For more than three months, Darwin was my home. I lived on Esplanade, one street over from the hub of the city, and worked on Darwin’s main street, rolling burritos and cooking cafe food at a family attraction. It was a strange existence. For the vast majority of my time I slept, worked, ate, and drank in an area that could be traversed by bike in about four minutes. When I rolled that last burrito, I walked away with delight.
Darwin is a fairly bizarre town in the centre, built largely around the excessive consumption of alcohol and wiggling of bodies. The strip is powered largely by backpackers looking for those high Australian wages, filling any and every vacancy that arises, myself included. In fact, on one particularly busy week I rolled burritos, served drinks, cooked cafe food, and even mopped floors, earning more in one week than the ‘average’ British dentist earns. While working a reasonable number of hours in a peaceful environment would be far more desirable than sweating in the Darwin heat whilst performing my remedial tasks for seventy-something hours a week, I chose this comparison to show how mad the wages are in this country. At the time of my arrival, it was home to the highest minimum wage in the world.
For the final month of my time in Darwin, I worked considerably less after asking for two days off in one week, cueing my immediate replacement with a new member of staff. As I had worked six or seven days a week without complaint for multiple weeks, I found it rather unfair, but it actually worked out quite well, allowing me to finish my Iceland book and start producing videos, but I found it rather unfair after going out of my way (and losing money to do so) to help my employer on multiple occasions. After having four jobs in Australia and witnessing friends who had many more, my conclusion is that working conditions in Australia are best avoided, except for the high wages. It is these high wages that have kept me here through this madness, finally giving me the opportunity to save a small amount of money for the first time in nearly four years. We don’t need money to enjoy ourselves, but sometimes it is nice to have as a safety net, hence my decision to spend much of 2015 working in this country. [Note: I have been lucky with my work and have generally had very positive relationships with all of my employers, largely because I came here to work, so I work hard, never take a sick day, and cover any shift at very short notice. Although I have essentially had the carpet pulled from under my feet in two and a half of my four jobs, I have seen people who have experienced far worse than I have. Money does curious things to people. Maybe we should all go live in the forest.]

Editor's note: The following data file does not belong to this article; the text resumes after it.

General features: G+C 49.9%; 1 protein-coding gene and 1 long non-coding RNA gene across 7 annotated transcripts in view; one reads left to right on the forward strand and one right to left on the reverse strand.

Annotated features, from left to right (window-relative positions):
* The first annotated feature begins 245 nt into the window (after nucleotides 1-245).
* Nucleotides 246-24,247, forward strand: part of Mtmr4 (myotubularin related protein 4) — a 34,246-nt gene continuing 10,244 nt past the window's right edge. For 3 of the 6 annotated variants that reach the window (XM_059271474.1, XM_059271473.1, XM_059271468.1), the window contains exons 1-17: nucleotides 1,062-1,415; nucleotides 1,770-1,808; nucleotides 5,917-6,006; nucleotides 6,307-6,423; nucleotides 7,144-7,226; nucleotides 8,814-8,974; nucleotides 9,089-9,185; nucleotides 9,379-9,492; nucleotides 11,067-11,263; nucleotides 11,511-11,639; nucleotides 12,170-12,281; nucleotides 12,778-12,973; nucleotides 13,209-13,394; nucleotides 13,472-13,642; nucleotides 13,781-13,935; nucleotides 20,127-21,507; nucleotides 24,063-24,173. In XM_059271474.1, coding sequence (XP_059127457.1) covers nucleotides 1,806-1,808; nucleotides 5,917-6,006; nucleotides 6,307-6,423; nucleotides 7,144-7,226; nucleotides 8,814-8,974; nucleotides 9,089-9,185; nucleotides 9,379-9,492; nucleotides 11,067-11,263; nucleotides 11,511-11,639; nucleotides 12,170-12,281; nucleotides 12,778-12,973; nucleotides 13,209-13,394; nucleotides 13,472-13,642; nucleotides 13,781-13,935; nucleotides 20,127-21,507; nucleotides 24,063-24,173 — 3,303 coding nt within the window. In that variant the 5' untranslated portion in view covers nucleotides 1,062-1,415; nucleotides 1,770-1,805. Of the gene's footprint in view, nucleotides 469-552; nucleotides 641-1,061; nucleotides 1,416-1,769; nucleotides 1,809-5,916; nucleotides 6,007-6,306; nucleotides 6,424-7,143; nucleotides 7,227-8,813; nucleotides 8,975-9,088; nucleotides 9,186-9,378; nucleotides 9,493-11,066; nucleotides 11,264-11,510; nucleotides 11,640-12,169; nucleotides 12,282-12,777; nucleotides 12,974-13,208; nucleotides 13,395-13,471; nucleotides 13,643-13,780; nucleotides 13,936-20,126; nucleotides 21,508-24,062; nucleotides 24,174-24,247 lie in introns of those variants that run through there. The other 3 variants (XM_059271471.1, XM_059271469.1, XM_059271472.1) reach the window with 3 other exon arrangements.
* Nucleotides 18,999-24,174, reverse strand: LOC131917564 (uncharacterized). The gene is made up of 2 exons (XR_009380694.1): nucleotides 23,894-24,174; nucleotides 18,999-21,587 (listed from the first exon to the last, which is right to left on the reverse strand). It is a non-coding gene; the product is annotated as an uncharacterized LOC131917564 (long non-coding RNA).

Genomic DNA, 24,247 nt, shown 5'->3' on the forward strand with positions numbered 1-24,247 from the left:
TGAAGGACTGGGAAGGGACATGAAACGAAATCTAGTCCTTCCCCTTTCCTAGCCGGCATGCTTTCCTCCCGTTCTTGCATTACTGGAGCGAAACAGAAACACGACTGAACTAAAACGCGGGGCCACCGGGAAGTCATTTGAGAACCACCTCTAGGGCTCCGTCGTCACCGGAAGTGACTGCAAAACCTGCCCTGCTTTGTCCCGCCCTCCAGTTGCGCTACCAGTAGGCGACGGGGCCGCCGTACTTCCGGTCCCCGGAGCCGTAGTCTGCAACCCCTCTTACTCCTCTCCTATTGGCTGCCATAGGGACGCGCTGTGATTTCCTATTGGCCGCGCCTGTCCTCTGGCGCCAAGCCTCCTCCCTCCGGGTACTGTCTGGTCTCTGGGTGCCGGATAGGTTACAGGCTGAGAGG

After Darwin, I was due to head to Bali, then Lombok, hoping to climb Mount Rinjani, a beautiful volcano. Unfortunately the volcano decided to start erupting, cancelling all flights from Australia to Denpasar. Jetstar offered us a free flight to Thailand a week later than our original flight. With no home and no desire to spend vast sums of money staying in Darwin, we were forced to fork out over five hundred dollars (each) for flights to Jakarta, a city of London proportions located on Java to the west. [Note: I feel Jetstar were entirely unreasonable, refusing to refund us for a flight that was cancelled. I would recommend avoiding them if possible and consider taking an airline that has the slightest shred of moral decency.]
I wasn’t sad to leave Darwin because I was happy for what I would experience next. I met good people, had fun times, saved a little bit of money, and moved forward to somewhere new. Two weeks in Indonesia, climbing volcanoes, playing with monkeys, and swimming with pretty fish, followed by a brief foray back to the UK to see my family has been a lovely recharge. Now I move to Tasmania to work the final two months of my visa. I heard it has big hill and lots of trees. I had better pick up my hammock and sleeping bag. I am actually excited about Australia for the first time [and post this from Kuala Lumpur airport, midway through my 45 hour journey from the UK to Hobart].
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